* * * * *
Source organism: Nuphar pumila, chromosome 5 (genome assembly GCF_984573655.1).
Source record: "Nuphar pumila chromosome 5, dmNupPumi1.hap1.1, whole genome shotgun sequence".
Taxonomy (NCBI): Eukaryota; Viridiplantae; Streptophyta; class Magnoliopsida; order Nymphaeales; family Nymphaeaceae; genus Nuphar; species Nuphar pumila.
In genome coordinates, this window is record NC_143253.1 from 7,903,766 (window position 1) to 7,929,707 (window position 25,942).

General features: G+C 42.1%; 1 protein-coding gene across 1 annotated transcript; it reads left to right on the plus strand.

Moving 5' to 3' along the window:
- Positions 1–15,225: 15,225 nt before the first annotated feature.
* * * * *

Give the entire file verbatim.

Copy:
Source organism: Nuphar pumila, chromosome 5 (genome assembly GCF_984573655.1).
Source record: "Nuphar pumila chromosome 5, dmNupPumi1.hap1.1, whole genome shotgun sequence".
Taxonomy (NCBI): Eukaryota; Viridiplantae; Streptophyta; class Magnoliopsida; order Nymphaeales; family Nymphaeaceae; genus Nuphar; species Nuphar pumila.
In genome coordinates, this window is record NC_143253.1 from 7,903,766 (window position 1) to 7,929,707 (window position 25,942).

General features: G+C 42.1%; 1 protein-coding gene across 1 annotated transcript; it reads left to right on the plus strand.

Moving 5' to 3' along the window:
- Positions 1–15,225: 15,225 nt before the first annotated feature.